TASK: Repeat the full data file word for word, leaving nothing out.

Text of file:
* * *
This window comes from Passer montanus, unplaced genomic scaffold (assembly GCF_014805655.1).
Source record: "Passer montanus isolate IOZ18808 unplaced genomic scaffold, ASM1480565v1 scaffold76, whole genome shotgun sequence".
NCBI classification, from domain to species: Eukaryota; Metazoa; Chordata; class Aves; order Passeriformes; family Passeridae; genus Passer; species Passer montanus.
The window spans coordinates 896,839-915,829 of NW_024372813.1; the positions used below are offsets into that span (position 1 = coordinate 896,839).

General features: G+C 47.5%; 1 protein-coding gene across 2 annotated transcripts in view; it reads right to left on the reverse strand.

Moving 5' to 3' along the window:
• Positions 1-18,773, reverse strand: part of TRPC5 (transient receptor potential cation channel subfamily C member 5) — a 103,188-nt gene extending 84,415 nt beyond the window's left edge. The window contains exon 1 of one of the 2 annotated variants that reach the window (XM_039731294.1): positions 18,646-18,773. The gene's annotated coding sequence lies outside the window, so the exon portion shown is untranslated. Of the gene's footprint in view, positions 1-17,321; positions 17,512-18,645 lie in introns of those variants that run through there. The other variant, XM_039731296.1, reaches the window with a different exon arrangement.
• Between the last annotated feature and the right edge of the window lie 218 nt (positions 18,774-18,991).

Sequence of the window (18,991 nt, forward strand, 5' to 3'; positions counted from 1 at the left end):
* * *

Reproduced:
This window comes from Passer montanus, unplaced genomic scaffold (assembly GCF_014805655.1).
Source record: "Passer montanus isolate IOZ18808 unplaced genomic scaffold, ASM1480565v1 scaffold76, whole genome shotgun sequence".
NCBI classification, from domain to species: Eukaryota; Metazoa; Chordata; class Aves; order Passeriformes; family Passeridae; genus Passer; species Passer montanus.
The window spans coordinates 896,839-915,829 of NW_024372813.1; the positions used below are offsets into that span (position 1 = coordinate 896,839).

General features: G+C 47.5%; 1 protein-coding gene across 2 annotated transcripts in view; it reads right to left on the reverse strand.

Moving 5' to 3' along the window:
• Positions 1-18,773, reverse strand: part of TRPC5 (transient receptor potential cation channel subfamily C member 5) — a 103,188-nt gene extending 84,415 nt beyond the window's left edge. The window contains exon 1 of one of the 2 annotated variants that reach the window (XM_039731294.1): positions 18,646-18,773. The gene's annotated coding sequence lies outside the window, so the exon portion shown is untranslated. Of the gene's footprint in view, positions 1-17,321; positions 17,512-18,645 lie in introns of those variants that run through there. The other variant, XM_039731296.1, reaches the window with a different exon arrangement.
• Between the last annotated feature and the right edge of the window lie 218 nt (positions 18,774-18,991).

Sequence of the window (18,991 nt, forward strand, 5' to 3'; positions counted from 1 at the left end):